Non-negative Matrix Factorization (NMF) identifies distinct spatial and temporal patterns from the 2009-2010 pandemic H1N1 flu season
We defined a zip code as having statistically significant data if it reported at least 10 cases of the flu in any given week of the year. This simple threshold based filtering allowed us to remove any zip codes that had very few cases reported throughout the year. Based on this simple filtering, the total number of zip codes with reported flu cases (N z ) was 14,098 and we used N t to be 365 days. Instead of examining weekly reports as discussed above, we used a daily resolution to fully leverage the claims data. Further, we also wanted to test the hypothesis that a daily resolution of the pandemic flu season will provide fine-grained insights into distinct patterns of how the flu spread. As summarized in Figure 2, only a small number of dimensions are sufficient to describe the pandemic flu outbreak throughout the US. To select the number of dimensions, we plotted the reconstruction error (i.e., fraction of unexplained variance) versus the subspace for the 250 repetitions of NMF (Figure 2A), and compared this with the reconstruction error obtained with PCA performed on the original data (PCAorig) and the scrambled data (PCAscram; Figure 2B). As observed, the slope of PCAscram is quite small and relatively constant for increasing subspace sizes. This provides a means to estimate the subspace size beyond which a given model is explaining noise rather than correlations in the data . To visualize this cut-off, in Figure 2C we plot the change in variance for each added dimension (differences between successive points in Figure 2B). The reconstruction error rates of both PCAorig with PCAscram at subspace around s = 12. Although it is possible to choose s = 12 and describe the spatial and temporal patterns, we use a smaller subspace (s = 5) to describe the 2009 H1N1 pan- demic. This is mainly due to the fact that we wanted a simpler representation of this high dimensional space and traded the interpretability of a lower dimensional representation for the complexity of patterns when s = 12. Further, lower number of dimensions (s < 5) do not provide a clear separation of the temporal/spatial patterns and hence we have chosen to detail our analysis with a subspace size of 5.
NMF identifies multi-scale ILI-breakout patterns within the US
A summary of the five temporal patterns as extracted from NMF using H is depicted in Figure 3. There are distinct peaks for each of the five patterns, indicating a unique phase for the 2009-2010 pandemic flu. Interestingly, the peak of ILI-incidence across each of the temporal patterns is left shifted - indicating a lag period in the ILI incidence rates observed across the different geographic regions (see next subsection). Notably, H1 shows a peak in ILI incidence around day 206-210, corresponding to a time period of Oct 24, 2009; H2 shows peak about a week earlier (Oct 18, 2009) followed by H3 peaking around Sep 28, 2009 and H4 showing a peak of Aug 19, 2009. H5 corresponds to an early flu outbreak observed in the early-middle spring time (May 31-Jun 5, 2009), which was distinctly observed across the North east HHS regions in Figure 1. Another notable aspect of H5 is that the early peak of the ILI-incidence is followed by a secondary peak in and around the same time of H1, indicating that the likely presence of an early flu season (in the spring season) also influenced the late peaks observed in the fall season (see below for explanation of the spatial patterns observed). Thus, these ILI-breakout patterns provide a succinct summary of how the 2009-2010 flu season affected the entire country.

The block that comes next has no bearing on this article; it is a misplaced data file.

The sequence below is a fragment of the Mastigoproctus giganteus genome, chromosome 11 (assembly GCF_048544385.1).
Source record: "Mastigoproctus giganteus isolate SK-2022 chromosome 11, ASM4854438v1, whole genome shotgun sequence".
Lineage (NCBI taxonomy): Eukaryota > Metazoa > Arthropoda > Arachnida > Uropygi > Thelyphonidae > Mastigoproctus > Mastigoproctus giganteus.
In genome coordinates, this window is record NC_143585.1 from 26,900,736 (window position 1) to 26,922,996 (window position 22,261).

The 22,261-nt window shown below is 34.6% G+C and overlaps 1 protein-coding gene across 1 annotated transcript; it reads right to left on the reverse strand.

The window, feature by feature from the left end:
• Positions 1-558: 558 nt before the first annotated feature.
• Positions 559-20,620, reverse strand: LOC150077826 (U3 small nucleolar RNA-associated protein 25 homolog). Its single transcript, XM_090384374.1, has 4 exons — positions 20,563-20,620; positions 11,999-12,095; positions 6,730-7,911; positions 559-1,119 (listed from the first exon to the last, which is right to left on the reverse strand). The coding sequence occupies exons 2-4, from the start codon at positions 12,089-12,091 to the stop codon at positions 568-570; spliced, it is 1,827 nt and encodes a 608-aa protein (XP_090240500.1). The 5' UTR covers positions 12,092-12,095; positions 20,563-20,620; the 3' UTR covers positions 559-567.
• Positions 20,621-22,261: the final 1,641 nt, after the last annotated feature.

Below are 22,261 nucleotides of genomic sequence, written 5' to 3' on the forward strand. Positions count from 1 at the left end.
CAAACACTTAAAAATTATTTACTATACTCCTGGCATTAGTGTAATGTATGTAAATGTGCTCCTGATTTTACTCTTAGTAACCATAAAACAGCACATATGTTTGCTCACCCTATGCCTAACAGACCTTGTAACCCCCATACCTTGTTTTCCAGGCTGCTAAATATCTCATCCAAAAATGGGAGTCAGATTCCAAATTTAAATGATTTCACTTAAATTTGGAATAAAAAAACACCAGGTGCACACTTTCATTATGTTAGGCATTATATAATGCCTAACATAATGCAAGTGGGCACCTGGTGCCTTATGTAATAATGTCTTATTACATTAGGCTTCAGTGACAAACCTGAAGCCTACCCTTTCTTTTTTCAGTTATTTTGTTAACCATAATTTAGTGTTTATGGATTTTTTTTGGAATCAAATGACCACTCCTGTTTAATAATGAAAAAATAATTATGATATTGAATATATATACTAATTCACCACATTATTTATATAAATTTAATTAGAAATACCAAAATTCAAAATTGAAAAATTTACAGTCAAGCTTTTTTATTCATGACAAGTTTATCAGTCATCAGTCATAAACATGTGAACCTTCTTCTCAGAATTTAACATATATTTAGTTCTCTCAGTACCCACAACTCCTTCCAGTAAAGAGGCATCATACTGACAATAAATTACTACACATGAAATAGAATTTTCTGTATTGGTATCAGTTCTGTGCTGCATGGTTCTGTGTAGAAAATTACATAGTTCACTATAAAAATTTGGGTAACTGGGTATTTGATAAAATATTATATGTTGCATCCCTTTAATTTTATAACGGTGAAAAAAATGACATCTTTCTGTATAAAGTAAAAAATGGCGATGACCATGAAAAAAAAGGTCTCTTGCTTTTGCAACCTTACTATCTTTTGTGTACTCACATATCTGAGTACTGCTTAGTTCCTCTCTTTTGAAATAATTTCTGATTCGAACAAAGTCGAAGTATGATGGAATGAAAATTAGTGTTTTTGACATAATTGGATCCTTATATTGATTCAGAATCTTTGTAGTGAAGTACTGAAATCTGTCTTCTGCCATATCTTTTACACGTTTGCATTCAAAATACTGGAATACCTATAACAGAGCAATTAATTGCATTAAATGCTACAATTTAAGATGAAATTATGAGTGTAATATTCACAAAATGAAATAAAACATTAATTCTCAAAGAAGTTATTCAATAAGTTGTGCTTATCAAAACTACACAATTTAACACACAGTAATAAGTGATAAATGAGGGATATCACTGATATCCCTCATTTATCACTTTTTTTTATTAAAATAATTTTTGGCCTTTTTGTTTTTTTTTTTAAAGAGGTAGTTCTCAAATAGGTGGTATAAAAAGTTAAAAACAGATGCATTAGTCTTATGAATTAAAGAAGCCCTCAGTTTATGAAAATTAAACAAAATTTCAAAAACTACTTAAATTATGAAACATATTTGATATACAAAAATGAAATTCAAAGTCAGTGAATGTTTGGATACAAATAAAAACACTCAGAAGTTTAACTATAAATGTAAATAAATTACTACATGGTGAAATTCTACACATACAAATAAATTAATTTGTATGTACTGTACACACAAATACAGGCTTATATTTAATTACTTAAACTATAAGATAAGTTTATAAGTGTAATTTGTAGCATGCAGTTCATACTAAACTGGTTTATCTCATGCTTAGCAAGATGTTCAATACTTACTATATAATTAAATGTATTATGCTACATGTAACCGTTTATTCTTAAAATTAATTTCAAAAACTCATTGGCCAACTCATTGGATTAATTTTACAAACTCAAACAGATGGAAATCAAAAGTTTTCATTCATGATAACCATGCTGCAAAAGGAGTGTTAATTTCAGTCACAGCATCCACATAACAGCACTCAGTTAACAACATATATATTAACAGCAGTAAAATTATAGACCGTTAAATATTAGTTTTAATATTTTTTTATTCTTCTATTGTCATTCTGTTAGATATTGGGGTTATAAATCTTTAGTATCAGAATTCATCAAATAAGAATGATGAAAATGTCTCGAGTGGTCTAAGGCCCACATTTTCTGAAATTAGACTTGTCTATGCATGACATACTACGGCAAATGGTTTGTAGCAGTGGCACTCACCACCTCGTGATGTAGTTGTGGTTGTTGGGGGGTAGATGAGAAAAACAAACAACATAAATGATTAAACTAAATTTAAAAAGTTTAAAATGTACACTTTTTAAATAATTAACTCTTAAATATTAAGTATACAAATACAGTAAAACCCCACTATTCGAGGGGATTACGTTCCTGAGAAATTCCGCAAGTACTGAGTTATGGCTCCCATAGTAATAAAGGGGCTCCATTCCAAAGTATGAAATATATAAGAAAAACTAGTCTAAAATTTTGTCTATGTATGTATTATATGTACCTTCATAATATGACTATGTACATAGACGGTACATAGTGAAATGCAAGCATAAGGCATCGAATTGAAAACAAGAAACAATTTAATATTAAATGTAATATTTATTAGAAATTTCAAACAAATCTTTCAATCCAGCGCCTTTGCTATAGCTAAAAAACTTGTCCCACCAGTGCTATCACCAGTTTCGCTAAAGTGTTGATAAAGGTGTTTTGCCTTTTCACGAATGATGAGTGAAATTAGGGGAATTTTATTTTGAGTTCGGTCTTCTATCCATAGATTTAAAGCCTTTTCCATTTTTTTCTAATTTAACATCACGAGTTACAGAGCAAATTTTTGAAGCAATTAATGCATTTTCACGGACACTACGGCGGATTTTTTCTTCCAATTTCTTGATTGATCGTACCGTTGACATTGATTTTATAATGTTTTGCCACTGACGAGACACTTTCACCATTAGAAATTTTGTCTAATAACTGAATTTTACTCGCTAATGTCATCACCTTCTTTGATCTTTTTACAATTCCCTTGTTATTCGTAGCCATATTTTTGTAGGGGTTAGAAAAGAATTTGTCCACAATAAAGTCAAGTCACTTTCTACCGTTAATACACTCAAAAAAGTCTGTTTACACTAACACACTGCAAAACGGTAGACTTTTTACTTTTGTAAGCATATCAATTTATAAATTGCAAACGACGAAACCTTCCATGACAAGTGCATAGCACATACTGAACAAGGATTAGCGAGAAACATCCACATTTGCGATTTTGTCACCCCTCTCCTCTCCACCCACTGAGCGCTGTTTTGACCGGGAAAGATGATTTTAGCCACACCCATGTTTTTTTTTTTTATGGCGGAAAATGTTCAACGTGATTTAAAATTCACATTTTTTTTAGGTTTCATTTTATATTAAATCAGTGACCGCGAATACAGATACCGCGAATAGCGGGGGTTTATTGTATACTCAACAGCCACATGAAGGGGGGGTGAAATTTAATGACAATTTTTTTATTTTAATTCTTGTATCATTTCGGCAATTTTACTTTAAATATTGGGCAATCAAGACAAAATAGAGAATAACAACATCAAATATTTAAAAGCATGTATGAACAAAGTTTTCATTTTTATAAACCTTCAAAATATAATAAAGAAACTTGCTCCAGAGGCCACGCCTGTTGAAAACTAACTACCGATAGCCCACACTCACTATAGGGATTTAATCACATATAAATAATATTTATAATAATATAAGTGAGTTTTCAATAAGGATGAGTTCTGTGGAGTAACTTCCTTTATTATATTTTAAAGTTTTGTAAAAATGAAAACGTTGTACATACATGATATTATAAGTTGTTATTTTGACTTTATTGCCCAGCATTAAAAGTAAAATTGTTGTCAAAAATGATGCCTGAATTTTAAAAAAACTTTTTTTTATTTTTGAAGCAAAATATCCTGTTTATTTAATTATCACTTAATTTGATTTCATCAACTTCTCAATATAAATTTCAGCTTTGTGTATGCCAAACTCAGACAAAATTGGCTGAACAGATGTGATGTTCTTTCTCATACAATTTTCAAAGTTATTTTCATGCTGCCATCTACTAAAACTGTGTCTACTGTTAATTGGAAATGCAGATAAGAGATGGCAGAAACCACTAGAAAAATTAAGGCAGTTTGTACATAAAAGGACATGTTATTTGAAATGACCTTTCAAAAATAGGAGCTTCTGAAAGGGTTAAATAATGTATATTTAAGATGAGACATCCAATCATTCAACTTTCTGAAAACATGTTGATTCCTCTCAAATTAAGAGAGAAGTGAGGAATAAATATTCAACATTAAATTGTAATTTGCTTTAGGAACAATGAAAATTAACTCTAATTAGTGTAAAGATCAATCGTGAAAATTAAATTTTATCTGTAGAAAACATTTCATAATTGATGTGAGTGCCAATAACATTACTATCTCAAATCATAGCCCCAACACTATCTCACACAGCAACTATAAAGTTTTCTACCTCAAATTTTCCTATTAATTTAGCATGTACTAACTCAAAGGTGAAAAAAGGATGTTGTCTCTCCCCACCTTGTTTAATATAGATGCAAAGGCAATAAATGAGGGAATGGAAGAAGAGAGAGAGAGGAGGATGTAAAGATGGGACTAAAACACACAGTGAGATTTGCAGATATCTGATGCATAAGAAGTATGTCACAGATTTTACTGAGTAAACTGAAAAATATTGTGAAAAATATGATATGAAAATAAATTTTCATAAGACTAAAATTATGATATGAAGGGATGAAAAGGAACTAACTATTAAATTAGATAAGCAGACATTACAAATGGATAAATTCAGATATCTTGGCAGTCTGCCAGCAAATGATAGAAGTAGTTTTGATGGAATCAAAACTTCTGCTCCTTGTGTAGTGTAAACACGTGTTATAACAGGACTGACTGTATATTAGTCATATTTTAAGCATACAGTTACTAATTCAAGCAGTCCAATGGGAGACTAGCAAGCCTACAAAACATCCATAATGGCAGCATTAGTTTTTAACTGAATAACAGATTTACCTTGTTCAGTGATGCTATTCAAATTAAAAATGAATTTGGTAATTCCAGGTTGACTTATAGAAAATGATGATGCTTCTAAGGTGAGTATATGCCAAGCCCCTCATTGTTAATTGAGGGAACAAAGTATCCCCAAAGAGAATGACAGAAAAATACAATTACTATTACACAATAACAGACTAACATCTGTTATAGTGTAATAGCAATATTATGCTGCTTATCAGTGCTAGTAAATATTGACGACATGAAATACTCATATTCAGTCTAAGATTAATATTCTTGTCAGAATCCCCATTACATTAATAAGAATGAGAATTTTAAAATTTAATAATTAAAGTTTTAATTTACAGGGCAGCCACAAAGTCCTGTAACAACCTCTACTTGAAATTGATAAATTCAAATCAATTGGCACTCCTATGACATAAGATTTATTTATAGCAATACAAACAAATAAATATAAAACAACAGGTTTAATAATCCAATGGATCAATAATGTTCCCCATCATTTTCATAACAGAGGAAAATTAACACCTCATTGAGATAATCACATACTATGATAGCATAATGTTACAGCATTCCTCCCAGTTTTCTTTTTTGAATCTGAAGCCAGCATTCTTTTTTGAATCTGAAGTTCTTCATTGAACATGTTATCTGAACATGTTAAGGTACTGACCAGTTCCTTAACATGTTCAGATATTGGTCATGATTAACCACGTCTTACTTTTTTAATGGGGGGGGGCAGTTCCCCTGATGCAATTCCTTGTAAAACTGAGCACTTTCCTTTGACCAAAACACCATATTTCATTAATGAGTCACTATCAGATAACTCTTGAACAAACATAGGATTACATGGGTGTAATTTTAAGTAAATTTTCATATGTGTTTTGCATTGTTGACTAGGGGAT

As shown in Figure 4, each of the W i vectors provides a specific spatial (geographic) pattern during the 2009-2010 pandemic flu season. The advantage of this representation is that NMF allows us to interpret and visualize the pandemic flu season as a multi-scale spatial model that captures nation-wide, state-wide and zip code specific behaviors observed during the pandemic flu season. Specifically, each W i depicts how the flu encompassed the entire nation. The matrix representation of W provides a succinct summary of the flu prevalence across the individual zip codes, which can be visualized on a geographic map of the US shown in Figure 4 (labeled National). In this map, darker colors of red correspond to a higher flu prevalence in the region, whereas lighter colors (orange, yellow, green and blue) represent a lower flu prevalence pertaining to a specific spatial pattern.
One of the notable observations from our analysis is that the flu prevalence patterns reveal distinct areas were affected by each W i . For example, while W1 occurs throughout the US encompassing both the northeast and northwest regions of the country, W4 is primarily observed in the southeast and western regions (California) of the country. The pattern W5 is exclusively observed within larger metropolitan areas (large cities with at least 1 million people during the 2010 census period). It is also interesting to point out that all the five patterns are observed within metropolitan areas, perhaps reflecting the dynamics of people moving between these large cities. (It is also important to point out here that additional data would be required to validate this observation, which we are not pursuing as part of this paper.)